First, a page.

Although there may be clients who fit into a mold based on their age, don’t make assumptions when meeting clients. Instead, explore facts surrounding the clients. Who are they? What are their values? What are their immediate, intermediate and long-term needs and goals?
Regulators assume that a client’s age may dictate both time horizon and risk tolerance. This could be the case for elderly clients who rely on their own capital to support themselves for the balance of their lifetimes. However, this is a small subset of all clients, of all ages, and even of elderly clients — especially high net-worth clients. Generalizations about age can be dangerous. Facts surrounding the age of any client are more important than just the age of the client, taken in a vacuum.
For example, you could be meeting a young couple and assume they want to save for a house and family, or you could be meeting with a single person and make assumptions that he or she wants to travel and enjoy being single. However, you could be totally wrong on both counts. Rather, the situation could easily be the reverse: the couple wants to travel while the single person wants to save for an eventual family. There are no rules that dictate that by certain ages, you must be thinking or planning for certain milestones. With those assumptions, an advisor might fail to explore what the clients actually want for themselves in the future.
This is equally true for elderly people. You might examine an elderly client’s assets and worry that the capital must be preserved to ensure the client has enough for their retirement. But what if the elderly client tells you that she has a generous pension, that she owns real estate that generates income and that she doesn’t have financial requirements from her account. Instead, the client intends to donate the money in her account to charity during her lifetime and after she passes away. You might be thinking that this example is atypical, but every client is potentially atypical. This is why it’s dangerous to make assumptions about risk tolerance based solely on age.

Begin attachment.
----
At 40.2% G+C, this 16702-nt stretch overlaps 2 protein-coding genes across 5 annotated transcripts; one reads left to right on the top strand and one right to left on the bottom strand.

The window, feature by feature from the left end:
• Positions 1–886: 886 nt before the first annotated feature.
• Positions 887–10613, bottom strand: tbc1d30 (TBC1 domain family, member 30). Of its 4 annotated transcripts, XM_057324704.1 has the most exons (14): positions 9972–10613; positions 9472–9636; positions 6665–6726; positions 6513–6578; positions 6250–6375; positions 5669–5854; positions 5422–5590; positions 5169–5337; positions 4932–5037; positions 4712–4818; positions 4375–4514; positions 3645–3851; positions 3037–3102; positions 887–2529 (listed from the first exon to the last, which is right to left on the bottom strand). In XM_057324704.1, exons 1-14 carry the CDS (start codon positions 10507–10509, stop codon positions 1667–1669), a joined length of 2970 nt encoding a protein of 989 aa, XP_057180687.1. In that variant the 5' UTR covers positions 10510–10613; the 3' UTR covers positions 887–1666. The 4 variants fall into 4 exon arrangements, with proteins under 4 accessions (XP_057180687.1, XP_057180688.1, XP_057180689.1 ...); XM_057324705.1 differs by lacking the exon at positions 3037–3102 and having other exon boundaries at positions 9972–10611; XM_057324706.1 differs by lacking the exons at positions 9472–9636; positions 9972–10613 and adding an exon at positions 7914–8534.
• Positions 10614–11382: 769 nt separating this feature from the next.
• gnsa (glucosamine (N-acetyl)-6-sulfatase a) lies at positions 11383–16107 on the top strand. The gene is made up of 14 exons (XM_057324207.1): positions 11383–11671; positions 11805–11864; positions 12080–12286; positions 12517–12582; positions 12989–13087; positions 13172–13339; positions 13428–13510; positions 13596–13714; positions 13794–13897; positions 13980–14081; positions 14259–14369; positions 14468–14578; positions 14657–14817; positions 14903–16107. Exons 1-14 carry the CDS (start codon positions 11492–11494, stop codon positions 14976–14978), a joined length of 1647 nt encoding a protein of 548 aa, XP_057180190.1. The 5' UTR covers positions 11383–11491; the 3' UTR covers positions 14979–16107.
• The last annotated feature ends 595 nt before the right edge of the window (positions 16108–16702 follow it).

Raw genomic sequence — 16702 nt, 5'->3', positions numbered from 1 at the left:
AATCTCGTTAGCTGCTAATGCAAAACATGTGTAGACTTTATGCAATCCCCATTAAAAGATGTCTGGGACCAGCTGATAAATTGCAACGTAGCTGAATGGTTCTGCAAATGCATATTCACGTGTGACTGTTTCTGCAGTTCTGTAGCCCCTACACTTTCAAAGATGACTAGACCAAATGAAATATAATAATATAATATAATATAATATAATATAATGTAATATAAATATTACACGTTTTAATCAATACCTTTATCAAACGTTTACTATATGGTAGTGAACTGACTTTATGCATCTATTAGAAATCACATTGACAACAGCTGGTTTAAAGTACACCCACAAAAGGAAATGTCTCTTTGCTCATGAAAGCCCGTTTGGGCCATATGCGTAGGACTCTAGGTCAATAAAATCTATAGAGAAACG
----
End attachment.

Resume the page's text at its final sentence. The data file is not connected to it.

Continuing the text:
Although all of your clients’ dates of birth are required information for identification and anti-money laundering concerns on the “know-your-client” or new client application form, age also has become a focal point for regulators and, thus, dealers in the context of time horizon, risk tolerance and, by necessity, suitability of investments.
Of course, as you collect these important facts about your clients, you need to document the information they provide to you. This information will save you from a regulatory penalty and court judgement, as you will need to show that the account was suitable, based on the client’s needs and goals, at the time an investment was made if a client ever makes a complaint.
In fact, if a client chooses to make a complaint against you, he or she may believe that it would be better to tell the regulators that their intentions were more aligned with typical people of their age and stage of life. That’s why a paper trail is crucial to prove you knew your clients and that you formulated an investment plan that was consistent with their specific goals.
So, even though obtaining the date of birth of all clients is mandatory, don’t rely exclusively on their age to dictate their needs and goals and, subsequently, their investment strategy. Document what they tell you and ensure that you align the investments with their actual personal needs, goals and risk profiles, incorporating anything relevant about their age and stage of life.